Khadi is an invaluable asset of our country. Not only is it a culture defining cloth of India, it also is an embodiment of our freedom struggle. Khadi rose to its prime during the Swadeshi movement and was looked upon as the defiant weapon against the unjust British government who was hell bent on clamping down the economy of the country.
The Birth of Khadi
The name ‘khadi’ took after the name khaddar, which means hand-spun cloth.
According to the archaeological evidence on the Indus Valley Civilisation, there is ample record that its habitants were actively involved in handwoven textiles. Many sculptures built during the Harappan times have the idols wearing hand spun robes.
So it’s safe to say that the art of spinning cloth with hand came ancestrally to us Indians. According to a transcript by a Greek historian from as early as 400 BC, “ In India, there were trees growing wild, which produce a kind of wool better than sheep’s wool in beauty and quality. The Indians use this tree wool to make their clothes.”
In fact, when alexander invaded India, his soldiers took to wearing cotton clothes when they saw the Indian women spinning cotton fabric extracted out of cotton ginning. Even the Mauryan scriptures mention yarn spun out of wool, bark-fibres, cotton, hemp and flax and how artisans made livelihood out of them.
We can credit Alexander for popularising the handmade Indian cloth while he traversed the world. During the medieval era and thereon, the hand woven Indian muslin cloth was in great demand. It was during this period that the hand-made chintz pattern crafted by the Indian craftsmen garnered immense popularity.
Blow to Khadi Production
As the khadi textile gained popularity the world over, the Europeans, particularly the British deemed it a severe threat to their own textiles. In a shrewd attempt to supress the popularity and demand for khadi, they introduced mills extensively in various parts of the world and a large number in India too. With the introduction of machine made textiles in India, khadi production plummeted. Millions of weavers lost their livelihood owing to this.
Revival of Khadi and its involvement in the Freedom Struggle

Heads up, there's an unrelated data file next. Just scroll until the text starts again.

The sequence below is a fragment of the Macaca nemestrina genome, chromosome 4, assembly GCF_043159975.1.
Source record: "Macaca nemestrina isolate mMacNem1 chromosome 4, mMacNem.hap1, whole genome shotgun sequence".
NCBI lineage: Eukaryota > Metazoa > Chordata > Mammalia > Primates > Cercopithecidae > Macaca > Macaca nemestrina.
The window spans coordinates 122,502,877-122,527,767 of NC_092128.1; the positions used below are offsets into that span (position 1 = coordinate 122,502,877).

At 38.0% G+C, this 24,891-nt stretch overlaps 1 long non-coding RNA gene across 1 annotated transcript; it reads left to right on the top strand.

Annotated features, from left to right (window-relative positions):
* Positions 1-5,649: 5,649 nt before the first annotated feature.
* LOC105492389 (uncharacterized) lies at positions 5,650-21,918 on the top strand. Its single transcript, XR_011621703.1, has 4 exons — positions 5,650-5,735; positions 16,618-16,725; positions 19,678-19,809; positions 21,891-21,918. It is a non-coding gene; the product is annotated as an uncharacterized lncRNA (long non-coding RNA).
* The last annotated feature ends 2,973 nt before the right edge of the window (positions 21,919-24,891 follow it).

This almost obsolete skill of spinning khadi was revived and brought back to its former glory by Mahatma Gandhi during the freedom movement of India. He encouraged Indians to boycott British goods and encourage everything Indian- the Swadeshi movement. This heavily motivated the Khadi artisans to bring back this heritage textile in circulation. People from all walks came together to promote the Khadi garment.
The Swadeshi and Non-Cooperation movement gave way to the formation of All India Spinners Association with the aim of promoting, producing and propagating Khadi. This gave employment to lakhs of Indians and aided in making them economically stable and self-reliant.
Post Independence, All India Khadi and Village Industries Board was created, which later culminated in the formation of Khadi, Village and Industries Commission (KVIC). Today, it is responsible for the planning, promotion, organization and implementation of programs for the development of khadi and other village industries in rural areas with the coordination of other agencies in rural development wherever necessary.
Khadi in the Fashion World
Khadi continued gaining momentum since then. In fact, in the early 90s, the khadi garments had become a fashion statement. The KVIC at this time organised an all Khadi Fashion Show in Bombay which was a massive hit. Designer-entrepreneur Ritu Beri in 1990 presented her first khadi collection at the prestigious Tree of Life show held at Delhi’s craft museum and made it a sensation in the fashion world.
This modern quintessential garment has found a great fan base amongst the millennials today. Modern yet retaining the traditional quotient, this comfortable fabric is apt for both summers and winters and is quite the rage on the ramp shows today.
The Khadi got revived and became a fashion fixation. From being a basic garment to a high end fashion fabric, khadi is a popular choice today in salwar suits, jackets, bridal lehengas, suits and dresses. Quite the fascination among the top notch designers of today, the Khadi has become a global icon today that resonates with the rich culture and heritage of India.